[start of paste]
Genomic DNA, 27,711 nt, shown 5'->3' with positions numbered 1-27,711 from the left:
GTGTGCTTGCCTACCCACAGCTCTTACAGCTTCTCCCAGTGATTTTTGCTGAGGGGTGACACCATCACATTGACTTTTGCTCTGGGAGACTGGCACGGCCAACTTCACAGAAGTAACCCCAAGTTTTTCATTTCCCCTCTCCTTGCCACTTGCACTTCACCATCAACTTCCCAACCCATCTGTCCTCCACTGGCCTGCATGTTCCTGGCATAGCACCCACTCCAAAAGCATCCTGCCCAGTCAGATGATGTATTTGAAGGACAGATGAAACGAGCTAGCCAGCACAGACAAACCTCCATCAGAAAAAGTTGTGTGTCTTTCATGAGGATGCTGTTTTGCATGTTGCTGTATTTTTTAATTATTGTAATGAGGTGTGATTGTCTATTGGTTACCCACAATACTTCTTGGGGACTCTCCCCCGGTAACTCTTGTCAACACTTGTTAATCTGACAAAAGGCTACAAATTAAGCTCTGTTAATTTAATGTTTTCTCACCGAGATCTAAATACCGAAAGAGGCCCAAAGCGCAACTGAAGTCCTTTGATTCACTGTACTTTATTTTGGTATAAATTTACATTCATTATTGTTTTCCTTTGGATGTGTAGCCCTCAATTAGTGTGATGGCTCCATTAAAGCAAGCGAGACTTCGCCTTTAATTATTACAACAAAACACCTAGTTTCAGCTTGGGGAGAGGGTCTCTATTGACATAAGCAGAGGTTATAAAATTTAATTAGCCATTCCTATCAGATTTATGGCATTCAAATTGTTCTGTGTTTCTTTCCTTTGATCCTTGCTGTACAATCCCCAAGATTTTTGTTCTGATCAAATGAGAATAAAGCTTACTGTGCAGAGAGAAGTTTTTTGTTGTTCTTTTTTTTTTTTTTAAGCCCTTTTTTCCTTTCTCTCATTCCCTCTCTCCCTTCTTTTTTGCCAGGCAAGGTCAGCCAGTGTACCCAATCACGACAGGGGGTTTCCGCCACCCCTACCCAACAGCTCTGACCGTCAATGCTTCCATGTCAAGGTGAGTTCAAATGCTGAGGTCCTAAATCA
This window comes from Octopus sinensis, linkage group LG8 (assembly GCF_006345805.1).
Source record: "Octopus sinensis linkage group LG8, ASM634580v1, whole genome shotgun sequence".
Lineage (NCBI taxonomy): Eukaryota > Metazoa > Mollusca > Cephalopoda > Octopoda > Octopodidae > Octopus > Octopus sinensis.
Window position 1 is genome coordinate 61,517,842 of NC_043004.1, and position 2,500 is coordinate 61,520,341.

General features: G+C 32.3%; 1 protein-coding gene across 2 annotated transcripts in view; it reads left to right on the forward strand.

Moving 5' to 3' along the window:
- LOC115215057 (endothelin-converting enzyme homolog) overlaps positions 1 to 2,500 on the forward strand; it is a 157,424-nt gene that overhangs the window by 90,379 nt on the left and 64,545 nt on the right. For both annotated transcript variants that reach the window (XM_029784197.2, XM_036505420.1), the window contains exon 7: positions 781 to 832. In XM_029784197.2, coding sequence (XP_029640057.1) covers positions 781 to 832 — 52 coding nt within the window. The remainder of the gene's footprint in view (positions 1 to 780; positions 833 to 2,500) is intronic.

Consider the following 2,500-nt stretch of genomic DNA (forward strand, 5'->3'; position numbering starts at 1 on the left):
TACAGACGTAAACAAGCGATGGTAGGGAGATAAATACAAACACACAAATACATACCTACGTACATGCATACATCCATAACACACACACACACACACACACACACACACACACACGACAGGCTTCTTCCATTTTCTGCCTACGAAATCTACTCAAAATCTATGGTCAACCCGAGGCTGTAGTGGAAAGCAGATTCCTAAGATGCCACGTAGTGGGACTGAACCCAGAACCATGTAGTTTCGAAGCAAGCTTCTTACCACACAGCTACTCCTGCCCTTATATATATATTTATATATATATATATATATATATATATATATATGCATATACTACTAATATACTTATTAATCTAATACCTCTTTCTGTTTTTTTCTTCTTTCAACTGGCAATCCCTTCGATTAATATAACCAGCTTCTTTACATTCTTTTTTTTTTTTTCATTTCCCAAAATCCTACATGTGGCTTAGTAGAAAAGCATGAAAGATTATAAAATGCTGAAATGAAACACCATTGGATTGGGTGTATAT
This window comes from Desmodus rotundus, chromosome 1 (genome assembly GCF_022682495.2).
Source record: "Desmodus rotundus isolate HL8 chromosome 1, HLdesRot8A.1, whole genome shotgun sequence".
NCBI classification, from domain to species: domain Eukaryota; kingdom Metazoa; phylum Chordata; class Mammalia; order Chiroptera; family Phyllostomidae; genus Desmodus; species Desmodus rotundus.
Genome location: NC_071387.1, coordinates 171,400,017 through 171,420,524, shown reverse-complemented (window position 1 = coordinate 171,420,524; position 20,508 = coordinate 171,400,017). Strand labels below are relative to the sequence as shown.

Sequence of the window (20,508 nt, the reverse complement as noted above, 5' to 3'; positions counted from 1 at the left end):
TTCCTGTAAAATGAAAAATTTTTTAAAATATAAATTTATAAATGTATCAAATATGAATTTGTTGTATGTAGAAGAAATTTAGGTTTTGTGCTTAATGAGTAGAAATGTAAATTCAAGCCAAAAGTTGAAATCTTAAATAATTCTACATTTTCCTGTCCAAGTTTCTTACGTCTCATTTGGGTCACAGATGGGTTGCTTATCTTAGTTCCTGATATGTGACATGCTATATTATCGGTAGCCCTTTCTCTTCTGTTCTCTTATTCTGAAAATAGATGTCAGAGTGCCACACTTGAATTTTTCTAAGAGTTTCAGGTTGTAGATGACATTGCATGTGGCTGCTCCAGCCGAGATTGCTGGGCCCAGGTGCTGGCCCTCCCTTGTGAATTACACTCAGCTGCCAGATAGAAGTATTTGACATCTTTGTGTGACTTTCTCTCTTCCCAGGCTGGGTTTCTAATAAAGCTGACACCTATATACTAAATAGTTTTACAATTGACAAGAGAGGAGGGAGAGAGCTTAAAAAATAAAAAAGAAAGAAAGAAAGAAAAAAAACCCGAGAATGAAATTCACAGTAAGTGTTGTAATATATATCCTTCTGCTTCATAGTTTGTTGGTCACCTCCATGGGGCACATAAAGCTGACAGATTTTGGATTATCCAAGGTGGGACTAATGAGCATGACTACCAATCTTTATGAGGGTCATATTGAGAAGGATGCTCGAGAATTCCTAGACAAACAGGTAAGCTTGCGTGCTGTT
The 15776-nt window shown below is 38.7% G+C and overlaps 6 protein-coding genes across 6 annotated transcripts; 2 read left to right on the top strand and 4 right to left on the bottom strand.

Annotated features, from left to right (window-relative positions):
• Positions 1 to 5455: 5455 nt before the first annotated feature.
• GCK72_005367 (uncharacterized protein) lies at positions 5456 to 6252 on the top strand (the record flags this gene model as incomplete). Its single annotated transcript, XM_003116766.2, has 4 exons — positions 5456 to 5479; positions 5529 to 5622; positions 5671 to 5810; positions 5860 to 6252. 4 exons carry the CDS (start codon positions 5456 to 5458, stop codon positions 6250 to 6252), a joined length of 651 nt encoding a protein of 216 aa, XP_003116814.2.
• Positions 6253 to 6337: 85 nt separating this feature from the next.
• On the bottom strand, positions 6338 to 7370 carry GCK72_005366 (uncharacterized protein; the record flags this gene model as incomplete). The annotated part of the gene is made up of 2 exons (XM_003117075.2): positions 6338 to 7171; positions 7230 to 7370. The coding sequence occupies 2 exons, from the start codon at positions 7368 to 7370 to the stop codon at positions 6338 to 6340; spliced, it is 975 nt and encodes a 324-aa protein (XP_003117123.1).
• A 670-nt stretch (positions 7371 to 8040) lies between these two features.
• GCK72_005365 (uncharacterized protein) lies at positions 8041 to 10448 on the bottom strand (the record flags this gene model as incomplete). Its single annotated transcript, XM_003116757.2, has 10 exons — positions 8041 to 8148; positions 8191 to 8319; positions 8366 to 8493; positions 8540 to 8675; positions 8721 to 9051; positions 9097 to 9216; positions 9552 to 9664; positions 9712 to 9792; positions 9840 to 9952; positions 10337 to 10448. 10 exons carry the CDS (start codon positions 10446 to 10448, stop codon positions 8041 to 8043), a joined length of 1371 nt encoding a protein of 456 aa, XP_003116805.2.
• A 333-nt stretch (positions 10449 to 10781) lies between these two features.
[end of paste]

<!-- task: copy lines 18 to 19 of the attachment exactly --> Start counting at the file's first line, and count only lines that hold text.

The 15776-nt window shown below is 38.7% G+C and overlaps 6 protein-coding genes across 6 annotated transcripts; 2 read left to right on the top strand and 4 right to left on the bottom strand.

Annotated features, from left to right (window-relative positions):